What is Onion Routing? How it Works?

Onion routing is an anonymous method used for communication over the computer network. The messages in the onion network will be encapsulated in the layers of encryption, comparable to the layers of an onion. The encrypted network will be transmitted through the series of network nodes called “Onion routers, ” and each of them peels away a single layer, which uncovers the data’s next destination. The message will arrive at the destination when the final layer is decrypted. The sender will remain anonymous as the intermediary only knows the location of directly preceding and following nodes.

Onion Routing

Onion Routing

History of Onion routing

Michael G. Reed, Paul Syverson, and David Goldschlag created the Onion routing in 1990 at U.S. Naval Research Laboratory to protect the U.S. intelligence communications online. DARPA (Defense Advanced Research Projects Agency) further developed the Onion organizations, and Navy in 1998 patented the Onion routing. In 2002, computer scientists Roger Dingledine and Nick Mathewson joined hands with Syverson to develop what would become the largest and best-known implementation of onion routing, called Tor. In 2006, Dingledine, Mathewson and five others founded the Tor Project as a non-profit organization with the commercial support of the Electronic Frontier Foundation and various other agencies.

How does Onion routing works?

Onion is the data structure formed by coating the message with the successive layers of encryption. The intermediary computers will decrypt These layers before arriving. The original message will remain hidden as it is transferred from one node to another and no intermediary will know both the origin and final destination of the data. To create and transmit the onion. The originator needs to select a set of nodes from the list provided by a “directory node.” The chosen nodes will be arranged into a path called “chain” or “circuit” through the message will be transmitted.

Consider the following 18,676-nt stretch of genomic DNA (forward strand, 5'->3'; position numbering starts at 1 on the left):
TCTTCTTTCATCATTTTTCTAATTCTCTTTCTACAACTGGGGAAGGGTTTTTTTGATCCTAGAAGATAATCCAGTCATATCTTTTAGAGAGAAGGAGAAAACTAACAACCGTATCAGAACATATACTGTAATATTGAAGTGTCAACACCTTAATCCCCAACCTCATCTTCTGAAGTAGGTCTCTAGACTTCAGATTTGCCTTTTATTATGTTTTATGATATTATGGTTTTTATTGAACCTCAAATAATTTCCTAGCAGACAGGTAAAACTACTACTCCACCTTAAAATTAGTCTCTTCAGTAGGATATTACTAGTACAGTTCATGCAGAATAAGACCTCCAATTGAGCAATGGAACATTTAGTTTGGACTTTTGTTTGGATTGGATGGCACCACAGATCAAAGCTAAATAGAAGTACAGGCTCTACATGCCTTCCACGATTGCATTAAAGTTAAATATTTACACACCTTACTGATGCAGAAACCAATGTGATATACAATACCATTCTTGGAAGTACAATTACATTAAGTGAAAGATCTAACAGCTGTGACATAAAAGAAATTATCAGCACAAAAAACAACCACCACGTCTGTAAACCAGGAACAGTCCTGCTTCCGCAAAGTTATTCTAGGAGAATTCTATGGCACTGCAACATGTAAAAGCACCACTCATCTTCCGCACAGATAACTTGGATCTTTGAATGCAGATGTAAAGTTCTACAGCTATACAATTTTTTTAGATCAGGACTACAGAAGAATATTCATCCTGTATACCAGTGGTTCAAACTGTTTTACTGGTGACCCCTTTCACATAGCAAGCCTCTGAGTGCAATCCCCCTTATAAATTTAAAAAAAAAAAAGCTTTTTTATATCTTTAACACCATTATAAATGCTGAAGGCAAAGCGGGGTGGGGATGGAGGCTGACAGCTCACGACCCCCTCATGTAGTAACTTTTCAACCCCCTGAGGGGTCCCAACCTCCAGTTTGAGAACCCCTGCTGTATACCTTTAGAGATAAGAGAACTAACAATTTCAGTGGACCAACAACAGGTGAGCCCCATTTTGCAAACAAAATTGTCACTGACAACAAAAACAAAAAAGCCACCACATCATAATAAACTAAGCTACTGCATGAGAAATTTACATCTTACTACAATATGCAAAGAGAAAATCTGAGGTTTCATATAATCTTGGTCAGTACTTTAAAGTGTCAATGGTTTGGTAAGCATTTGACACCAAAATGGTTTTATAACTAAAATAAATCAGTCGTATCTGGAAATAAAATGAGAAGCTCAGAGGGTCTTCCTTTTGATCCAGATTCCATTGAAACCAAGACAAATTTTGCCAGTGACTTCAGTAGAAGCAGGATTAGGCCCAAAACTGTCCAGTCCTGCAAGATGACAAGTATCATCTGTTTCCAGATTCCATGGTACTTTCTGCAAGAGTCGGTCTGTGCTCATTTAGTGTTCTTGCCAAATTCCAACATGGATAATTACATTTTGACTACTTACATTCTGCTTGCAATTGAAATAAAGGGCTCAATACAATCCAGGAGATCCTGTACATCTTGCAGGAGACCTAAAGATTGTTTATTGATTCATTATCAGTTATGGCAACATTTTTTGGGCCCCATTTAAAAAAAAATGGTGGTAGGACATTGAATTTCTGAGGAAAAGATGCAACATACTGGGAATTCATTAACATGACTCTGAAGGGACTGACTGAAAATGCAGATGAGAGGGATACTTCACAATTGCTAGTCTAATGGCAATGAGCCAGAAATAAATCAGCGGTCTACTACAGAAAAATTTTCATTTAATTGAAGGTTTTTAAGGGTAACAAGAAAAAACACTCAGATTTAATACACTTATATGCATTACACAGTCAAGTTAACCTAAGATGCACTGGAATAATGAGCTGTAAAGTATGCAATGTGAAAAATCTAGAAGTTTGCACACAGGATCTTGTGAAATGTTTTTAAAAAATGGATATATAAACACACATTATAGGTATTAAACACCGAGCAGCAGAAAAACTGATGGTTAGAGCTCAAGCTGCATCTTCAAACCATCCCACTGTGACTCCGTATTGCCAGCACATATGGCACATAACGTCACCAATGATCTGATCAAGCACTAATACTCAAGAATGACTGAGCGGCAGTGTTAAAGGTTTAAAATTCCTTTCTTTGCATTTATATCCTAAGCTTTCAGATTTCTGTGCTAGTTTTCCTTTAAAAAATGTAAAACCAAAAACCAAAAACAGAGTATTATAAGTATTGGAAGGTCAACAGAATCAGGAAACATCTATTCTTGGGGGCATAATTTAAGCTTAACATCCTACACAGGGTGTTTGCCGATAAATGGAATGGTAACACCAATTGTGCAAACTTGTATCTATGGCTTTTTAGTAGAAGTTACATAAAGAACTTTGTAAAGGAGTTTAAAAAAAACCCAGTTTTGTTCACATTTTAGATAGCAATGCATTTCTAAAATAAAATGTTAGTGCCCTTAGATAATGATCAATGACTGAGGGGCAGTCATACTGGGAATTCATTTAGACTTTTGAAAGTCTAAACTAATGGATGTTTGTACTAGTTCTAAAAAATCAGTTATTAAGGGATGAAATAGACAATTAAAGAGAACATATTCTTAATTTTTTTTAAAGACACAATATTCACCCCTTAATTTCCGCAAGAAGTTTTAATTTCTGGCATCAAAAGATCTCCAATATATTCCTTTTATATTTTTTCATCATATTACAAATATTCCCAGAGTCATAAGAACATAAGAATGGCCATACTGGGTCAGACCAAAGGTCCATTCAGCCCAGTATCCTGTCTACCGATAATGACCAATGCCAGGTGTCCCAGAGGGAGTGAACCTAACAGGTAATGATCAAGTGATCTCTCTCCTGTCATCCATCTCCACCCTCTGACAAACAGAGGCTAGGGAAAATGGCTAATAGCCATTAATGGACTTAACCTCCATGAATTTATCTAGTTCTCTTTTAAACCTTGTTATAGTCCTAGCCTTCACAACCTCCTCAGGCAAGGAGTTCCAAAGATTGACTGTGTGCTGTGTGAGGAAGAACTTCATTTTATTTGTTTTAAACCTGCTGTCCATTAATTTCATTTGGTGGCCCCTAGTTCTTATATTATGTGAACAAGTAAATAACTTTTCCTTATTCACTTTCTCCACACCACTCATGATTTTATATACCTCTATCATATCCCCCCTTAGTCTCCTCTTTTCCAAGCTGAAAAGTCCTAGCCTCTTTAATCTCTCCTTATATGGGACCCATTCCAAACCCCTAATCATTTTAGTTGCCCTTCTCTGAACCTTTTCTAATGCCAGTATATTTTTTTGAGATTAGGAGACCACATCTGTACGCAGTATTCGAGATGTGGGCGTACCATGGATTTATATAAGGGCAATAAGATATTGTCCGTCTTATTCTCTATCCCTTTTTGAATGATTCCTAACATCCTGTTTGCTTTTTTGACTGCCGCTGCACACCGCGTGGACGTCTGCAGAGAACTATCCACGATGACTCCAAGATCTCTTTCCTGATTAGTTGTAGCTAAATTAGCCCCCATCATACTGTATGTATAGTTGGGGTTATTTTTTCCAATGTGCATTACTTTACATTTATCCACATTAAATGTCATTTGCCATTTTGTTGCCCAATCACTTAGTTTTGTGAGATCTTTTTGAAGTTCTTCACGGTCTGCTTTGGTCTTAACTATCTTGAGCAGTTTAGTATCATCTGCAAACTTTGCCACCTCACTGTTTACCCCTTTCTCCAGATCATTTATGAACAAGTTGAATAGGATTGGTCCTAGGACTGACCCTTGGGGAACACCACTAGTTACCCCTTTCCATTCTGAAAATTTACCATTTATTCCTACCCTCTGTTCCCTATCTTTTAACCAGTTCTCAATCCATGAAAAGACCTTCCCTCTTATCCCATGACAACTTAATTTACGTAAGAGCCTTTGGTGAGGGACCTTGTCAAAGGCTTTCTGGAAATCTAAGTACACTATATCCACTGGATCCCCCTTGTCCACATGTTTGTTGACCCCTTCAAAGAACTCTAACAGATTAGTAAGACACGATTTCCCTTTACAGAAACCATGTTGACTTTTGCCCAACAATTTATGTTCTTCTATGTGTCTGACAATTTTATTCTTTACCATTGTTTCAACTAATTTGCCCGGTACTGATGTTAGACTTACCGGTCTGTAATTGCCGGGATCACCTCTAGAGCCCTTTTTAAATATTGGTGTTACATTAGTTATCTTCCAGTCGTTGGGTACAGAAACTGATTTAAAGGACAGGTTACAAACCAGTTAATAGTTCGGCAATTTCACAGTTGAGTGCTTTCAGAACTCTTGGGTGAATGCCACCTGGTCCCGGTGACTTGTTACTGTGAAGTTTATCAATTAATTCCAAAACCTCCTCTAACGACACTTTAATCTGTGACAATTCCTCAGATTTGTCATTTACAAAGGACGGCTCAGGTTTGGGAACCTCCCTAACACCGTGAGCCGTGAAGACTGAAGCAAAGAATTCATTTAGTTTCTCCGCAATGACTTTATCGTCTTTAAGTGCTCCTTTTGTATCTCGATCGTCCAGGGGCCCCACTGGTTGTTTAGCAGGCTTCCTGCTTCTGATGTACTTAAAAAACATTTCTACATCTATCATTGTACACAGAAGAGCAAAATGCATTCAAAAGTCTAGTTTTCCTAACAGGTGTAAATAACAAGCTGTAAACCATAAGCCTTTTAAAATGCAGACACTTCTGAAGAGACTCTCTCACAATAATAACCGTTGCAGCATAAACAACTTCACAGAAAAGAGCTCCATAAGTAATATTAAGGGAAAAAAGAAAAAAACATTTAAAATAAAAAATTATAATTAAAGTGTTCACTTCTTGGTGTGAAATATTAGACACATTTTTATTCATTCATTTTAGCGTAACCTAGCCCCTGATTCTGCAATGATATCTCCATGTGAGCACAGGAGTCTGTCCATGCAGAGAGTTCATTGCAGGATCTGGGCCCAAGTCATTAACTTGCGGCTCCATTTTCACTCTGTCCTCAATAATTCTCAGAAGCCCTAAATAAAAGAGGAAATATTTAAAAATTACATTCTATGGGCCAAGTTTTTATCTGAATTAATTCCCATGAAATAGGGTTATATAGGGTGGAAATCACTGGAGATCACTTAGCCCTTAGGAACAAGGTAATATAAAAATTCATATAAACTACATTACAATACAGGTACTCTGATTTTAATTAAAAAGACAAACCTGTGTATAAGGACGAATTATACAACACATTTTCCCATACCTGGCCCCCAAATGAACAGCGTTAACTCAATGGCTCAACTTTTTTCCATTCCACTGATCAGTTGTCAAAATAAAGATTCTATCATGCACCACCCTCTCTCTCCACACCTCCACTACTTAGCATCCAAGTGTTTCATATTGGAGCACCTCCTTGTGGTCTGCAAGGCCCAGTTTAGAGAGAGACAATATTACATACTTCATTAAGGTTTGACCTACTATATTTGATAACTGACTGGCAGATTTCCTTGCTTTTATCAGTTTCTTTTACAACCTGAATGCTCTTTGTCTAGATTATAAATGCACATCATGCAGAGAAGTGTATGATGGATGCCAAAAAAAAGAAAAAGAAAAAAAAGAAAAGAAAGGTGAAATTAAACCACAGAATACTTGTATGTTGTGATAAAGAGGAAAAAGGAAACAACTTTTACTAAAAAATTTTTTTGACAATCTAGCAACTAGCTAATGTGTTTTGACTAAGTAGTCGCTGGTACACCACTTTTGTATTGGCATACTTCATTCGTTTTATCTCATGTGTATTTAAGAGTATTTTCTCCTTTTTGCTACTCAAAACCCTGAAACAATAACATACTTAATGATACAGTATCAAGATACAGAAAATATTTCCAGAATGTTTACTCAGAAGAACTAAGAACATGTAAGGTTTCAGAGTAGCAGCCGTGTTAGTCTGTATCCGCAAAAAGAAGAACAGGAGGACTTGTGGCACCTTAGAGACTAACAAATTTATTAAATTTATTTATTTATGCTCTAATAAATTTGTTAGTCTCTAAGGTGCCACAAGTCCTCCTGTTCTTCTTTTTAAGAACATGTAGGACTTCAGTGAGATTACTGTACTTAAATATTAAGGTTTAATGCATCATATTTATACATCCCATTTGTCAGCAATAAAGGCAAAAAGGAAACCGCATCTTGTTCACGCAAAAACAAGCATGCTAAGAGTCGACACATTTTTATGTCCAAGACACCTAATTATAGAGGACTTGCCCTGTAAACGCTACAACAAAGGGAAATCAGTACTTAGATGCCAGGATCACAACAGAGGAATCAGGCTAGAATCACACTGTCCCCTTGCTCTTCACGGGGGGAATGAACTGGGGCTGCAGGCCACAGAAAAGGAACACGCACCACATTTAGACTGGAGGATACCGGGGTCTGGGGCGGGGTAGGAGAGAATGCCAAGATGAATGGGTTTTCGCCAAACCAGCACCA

Onion Routing

How does Onion routing works

By using the asymmetric key cryptography, the originator receives a public key from the directory node to send encrypted data to the first node. Then the originator can relay the message through the first node to a second node in the chain by using the encryption. The connection will be established when the second node receives the message from the first node. The second node cannot decide whether the first node is the originator or just another node in the chain. Then the data will be sent to the third node through the first and second node, encrypted such that only the third node can decrypt it.

Then the third node will be connected to the originator but connects only with the second. This process will be repeated to create a larger chain but is typically limited to preserve performance. When the circuit is finished, the originator can send the message over the internet anonymously. When the final recipient of the data sends data back, the intermediary nodes keep the same link back to the originator, with data being re-layered, but the final node removes the first layer of encryption, and the first node extracts the last layer of encryption before sending the data.

Tor: Generation of Onion routing

The Tor Onion Routing system is freely available and runs on most of the standard operating systems. Tor is a secure network which uses the Onion routing to keep all of your activity as encrypted and hidden as possible. The term “Tor” actually stands for “the onion router.” Here is how onion routing works with the Tor.

Onion Routing

Onion Routing

  • The installed onion routing client (Tor) encrypts all the data packets sent from your computer.
  • Then your computer sends the data packet to the Node A.
  • The Node A encrypts your already-encrypted data packet and sends it to Node B.
  • Node B encrypts your already-encrypted data packet and sends it to Node C.
  • The cycle continues until the data packet reaches Node Z, which is called “exit node.”
  • The exit node decrypts all of the layers of encryption on your data packet and finally sends it off to the destination. Target thinks your data packet originated from Node Z, not you.
  • When the message is sent back to you, the chain will be reversed with Node Z becoming the first node and your PC being the exit node.

This is how the onion routing works, and if you have any doubts about Onion routing, please comment below.

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